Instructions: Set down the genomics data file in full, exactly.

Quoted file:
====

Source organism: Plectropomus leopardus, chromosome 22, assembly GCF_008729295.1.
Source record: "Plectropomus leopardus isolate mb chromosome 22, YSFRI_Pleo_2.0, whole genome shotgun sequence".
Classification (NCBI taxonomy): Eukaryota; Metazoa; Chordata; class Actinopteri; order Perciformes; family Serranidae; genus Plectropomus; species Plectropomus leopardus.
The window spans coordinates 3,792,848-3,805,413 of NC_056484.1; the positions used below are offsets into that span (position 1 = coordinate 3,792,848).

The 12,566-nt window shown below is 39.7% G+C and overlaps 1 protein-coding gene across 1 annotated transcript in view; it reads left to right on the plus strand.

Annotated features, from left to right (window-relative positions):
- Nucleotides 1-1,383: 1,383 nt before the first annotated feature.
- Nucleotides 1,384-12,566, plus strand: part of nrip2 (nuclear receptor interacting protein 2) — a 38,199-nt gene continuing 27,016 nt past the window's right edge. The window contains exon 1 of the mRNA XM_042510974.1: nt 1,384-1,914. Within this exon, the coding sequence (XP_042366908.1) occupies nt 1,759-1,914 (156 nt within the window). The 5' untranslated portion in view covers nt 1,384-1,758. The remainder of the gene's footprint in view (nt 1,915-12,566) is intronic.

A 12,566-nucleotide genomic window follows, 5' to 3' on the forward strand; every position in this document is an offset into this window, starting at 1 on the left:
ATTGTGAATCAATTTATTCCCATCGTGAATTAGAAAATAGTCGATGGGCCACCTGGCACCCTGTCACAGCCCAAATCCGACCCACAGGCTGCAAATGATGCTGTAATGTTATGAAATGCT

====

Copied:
Source organism: Plectropomus leopardus, chromosome 22, assembly GCF_008729295.1.
Source record: "Plectropomus leopardus isolate mb chromosome 22, YSFRI_Pleo_2.0, whole genome shotgun sequence".
Classification (NCBI taxonomy): Eukaryota; Metazoa; Chordata; class Actinopteri; order Perciformes; family Serranidae; genus Plectropomus; species Plectropomus leopardus.
The window spans coordinates 3,792,848-3,805,413 of NC_056484.1; the positions used below are offsets into that span (position 1 = coordinate 3,792,848).

The 12,566-nt window shown below is 39.7% G+C and overlaps 1 protein-coding gene across 1 annotated transcript in view; it reads left to right on the plus strand.

Annotated features, from left to right (window-relative positions):
- Nucleotides 1-1,383: 1,383 nt before the first annotated feature.
- Nucleotides 1,384-12,566, plus strand: part of nrip2 (nuclear receptor interacting protein 2) — a 38,199-nt gene continuing 27,016 nt past the window's right edge. The window contains exon 1 of the mRNA XM_042510974.1: nt 1,384-1,914. Within this exon, the coding sequence (XP_042366908.1) occupies nt 1,759-1,914 (156 nt within the window). The 5' untranslated portion in view covers nt 1,384-1,758. The remainder of the gene's footprint in view (nt 1,915-12,566) is intronic.

A 12,566-nucleotide genomic window follows, 5' to 3' on the forward strand; every position in this document is an offset into this window, starting at 1 on the left:
ATTGTGAATCAATTTATTCCCATCGTGAATTAGAAAATAGTCGATGGGCCACCTGGCACCCTGTCACAGCCCAAATCCGACCCACAGGCTGCAAATGATGCTGTAATGTTATGAAATGCT